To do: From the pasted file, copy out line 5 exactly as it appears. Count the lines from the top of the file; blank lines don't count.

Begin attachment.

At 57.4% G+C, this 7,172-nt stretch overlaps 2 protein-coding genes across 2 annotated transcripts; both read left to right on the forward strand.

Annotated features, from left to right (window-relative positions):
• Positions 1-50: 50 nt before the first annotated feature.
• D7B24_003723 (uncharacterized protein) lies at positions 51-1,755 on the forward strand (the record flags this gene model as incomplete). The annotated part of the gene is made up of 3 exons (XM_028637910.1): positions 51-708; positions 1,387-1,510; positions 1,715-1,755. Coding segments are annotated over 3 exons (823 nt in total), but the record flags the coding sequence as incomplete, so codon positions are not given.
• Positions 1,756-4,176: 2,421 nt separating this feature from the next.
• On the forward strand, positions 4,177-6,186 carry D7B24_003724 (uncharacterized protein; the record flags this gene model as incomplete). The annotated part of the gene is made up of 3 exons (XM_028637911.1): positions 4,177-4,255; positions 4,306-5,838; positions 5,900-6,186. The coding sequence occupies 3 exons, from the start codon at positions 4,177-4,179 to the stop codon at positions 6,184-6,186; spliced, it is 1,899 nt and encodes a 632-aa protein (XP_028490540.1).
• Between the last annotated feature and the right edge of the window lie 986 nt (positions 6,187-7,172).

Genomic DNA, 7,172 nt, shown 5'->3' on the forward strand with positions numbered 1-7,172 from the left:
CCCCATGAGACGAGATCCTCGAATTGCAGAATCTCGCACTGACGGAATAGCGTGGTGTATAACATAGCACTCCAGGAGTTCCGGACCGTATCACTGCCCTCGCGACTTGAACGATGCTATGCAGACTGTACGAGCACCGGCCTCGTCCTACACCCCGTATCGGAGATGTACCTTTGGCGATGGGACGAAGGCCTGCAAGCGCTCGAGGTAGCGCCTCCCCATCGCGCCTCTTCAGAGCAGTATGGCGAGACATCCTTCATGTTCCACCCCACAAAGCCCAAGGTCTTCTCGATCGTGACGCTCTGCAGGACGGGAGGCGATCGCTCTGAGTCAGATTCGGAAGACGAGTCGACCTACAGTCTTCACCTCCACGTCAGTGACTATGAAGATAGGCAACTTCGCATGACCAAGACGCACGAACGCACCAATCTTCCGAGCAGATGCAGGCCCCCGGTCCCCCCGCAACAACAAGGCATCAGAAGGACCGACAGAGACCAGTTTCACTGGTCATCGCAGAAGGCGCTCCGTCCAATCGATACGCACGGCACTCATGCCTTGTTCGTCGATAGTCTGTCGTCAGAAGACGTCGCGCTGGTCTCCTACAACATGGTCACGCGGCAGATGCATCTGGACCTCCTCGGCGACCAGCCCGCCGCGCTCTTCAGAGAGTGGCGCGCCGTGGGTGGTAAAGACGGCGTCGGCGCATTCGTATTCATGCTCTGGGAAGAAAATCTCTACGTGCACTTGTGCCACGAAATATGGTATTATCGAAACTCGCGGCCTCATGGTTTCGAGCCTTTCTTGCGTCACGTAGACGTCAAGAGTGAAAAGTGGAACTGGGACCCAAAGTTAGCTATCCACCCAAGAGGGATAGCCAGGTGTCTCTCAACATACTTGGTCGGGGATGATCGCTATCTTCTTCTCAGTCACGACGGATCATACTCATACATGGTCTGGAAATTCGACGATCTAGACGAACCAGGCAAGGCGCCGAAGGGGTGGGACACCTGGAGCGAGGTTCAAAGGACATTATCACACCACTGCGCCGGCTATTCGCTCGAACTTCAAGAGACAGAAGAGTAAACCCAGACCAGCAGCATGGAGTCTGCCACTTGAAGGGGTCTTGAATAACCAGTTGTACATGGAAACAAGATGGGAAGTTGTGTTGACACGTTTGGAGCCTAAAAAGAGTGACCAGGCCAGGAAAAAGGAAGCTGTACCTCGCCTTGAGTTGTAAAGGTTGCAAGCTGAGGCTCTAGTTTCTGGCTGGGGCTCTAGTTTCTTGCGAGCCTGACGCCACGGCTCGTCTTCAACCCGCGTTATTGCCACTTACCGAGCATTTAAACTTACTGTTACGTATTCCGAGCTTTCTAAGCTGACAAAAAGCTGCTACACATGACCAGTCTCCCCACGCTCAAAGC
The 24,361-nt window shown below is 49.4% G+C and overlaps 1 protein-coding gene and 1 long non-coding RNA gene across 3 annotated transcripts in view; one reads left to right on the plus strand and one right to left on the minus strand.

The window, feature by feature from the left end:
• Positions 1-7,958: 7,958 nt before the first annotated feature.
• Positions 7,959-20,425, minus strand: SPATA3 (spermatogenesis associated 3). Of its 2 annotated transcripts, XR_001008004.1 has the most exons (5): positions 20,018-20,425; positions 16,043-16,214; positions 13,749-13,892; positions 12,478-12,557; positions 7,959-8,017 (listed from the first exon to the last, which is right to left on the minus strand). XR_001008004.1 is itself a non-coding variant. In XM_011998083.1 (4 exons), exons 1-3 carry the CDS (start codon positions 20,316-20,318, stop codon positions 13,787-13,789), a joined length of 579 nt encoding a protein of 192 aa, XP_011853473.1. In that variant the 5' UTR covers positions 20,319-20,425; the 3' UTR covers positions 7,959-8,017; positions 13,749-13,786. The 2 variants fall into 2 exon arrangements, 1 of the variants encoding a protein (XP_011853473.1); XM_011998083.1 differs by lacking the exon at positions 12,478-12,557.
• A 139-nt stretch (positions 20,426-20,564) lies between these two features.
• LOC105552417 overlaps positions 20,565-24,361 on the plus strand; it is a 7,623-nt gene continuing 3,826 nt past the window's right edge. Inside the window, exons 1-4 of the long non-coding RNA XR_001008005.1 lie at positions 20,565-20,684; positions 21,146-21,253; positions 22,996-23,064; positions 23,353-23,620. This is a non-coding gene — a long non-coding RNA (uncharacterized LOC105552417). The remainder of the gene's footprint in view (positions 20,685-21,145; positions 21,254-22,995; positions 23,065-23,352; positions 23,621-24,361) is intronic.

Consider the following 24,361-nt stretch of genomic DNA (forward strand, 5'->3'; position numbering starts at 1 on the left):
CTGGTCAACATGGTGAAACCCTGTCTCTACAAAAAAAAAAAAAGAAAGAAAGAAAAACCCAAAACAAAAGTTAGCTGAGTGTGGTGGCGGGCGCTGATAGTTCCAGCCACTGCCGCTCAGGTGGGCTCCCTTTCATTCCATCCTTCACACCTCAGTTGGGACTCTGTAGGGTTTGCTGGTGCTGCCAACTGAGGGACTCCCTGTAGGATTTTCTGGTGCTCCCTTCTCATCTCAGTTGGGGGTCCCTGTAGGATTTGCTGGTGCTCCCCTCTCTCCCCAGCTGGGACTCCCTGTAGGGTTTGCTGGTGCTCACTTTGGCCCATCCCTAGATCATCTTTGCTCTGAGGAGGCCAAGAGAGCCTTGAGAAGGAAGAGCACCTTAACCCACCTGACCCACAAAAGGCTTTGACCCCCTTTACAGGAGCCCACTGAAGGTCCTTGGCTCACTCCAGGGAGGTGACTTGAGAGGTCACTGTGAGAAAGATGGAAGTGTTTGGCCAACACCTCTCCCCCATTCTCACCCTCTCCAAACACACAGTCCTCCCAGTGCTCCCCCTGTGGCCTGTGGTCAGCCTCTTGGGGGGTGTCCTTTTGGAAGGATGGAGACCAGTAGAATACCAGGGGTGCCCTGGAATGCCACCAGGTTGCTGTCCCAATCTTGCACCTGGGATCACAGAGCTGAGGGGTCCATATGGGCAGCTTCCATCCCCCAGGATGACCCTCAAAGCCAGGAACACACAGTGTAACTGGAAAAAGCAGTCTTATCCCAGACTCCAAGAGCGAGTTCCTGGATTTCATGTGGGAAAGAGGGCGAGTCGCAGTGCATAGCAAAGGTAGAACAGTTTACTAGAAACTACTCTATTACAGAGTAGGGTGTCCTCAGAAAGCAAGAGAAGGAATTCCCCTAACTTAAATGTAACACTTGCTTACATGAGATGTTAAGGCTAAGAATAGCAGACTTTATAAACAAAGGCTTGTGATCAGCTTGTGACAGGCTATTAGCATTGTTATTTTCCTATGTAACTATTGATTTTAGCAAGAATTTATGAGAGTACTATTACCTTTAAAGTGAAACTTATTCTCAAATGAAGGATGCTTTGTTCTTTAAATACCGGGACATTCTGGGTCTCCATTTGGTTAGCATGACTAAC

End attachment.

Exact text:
• Positions 1,756-4,176: 2,421 nt separating this feature from the next.